Article 20 Obligations Under the KORUS FTA: The Deteriorating Environment for Climate Change Legislation in the U.S.

Translated title of the contribution: 한미 자유 무역 협정 하에서의 제 20항 의무: 미국 기후변화법 입법환경의 악화

Roy Andrew Partain (Corresponding Author), SangHyun Lee

Research output: Contribution to journalArticle

Abstract

This article explores the nexus of American and Korean environmental laws. It focuses on the contrasting policies of the Democrat and Republican Parties in the United States (U.S.) and the legislative stalemate expected for the 113th Congress. The article examines a two to four year near term window of legislative actions on environmental laws and regulations. The article closes with a review of implications for Korean environmental laws with a special regard for the Korea‐U.S. Free Trade Agreement (KORUS FTA).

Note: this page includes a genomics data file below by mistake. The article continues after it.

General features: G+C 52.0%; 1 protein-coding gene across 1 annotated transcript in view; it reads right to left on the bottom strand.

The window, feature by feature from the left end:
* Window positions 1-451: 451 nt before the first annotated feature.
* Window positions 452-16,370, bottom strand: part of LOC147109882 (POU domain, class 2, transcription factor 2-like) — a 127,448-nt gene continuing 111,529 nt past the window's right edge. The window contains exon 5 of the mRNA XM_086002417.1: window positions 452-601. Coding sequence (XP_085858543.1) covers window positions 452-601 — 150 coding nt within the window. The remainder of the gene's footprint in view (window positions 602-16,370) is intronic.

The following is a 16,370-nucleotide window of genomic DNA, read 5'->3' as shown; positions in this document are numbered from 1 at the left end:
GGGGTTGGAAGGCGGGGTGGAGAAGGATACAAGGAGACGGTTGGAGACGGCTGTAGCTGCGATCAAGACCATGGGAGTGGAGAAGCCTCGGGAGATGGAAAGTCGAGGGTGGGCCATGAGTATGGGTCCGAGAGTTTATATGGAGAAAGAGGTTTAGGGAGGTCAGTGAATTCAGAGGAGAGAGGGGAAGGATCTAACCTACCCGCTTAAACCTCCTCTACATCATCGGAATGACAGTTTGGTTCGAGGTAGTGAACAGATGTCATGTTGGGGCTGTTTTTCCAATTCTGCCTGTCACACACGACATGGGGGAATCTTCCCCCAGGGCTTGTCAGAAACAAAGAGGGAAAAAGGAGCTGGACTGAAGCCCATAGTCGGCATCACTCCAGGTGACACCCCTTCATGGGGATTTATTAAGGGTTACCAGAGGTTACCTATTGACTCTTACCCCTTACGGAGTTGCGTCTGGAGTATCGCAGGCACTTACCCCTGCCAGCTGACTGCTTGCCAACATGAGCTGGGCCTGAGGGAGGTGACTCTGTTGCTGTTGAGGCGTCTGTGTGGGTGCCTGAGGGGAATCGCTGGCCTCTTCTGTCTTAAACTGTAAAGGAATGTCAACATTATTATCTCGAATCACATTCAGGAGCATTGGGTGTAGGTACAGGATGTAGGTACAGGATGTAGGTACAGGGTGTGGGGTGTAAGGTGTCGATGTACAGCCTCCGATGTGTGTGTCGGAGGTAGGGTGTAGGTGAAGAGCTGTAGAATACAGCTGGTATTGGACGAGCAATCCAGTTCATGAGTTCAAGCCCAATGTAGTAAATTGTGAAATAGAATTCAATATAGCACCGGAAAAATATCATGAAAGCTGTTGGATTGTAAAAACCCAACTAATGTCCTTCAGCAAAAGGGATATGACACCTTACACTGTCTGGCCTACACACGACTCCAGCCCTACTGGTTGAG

The Supreme Court of the U.S. has set strong barriers to prevent the litigation of climate change in the federal judiciary. Foremost among the jurisprudential concerns is the political question doctrine which makes it unconstitutional to try political questions in Article III courts. Instead, those matters should be brought directly and exclusively to the political branches of the federal government; the doctrine is closely related to the theory of the separation of powers central to the design of the Constitution. The Supreme Court has provided other barriers to climate change litigation beyond the political question doctrine. The courts have instructed everyone to look to Congress and the Executive Branch for guidance on global climate change.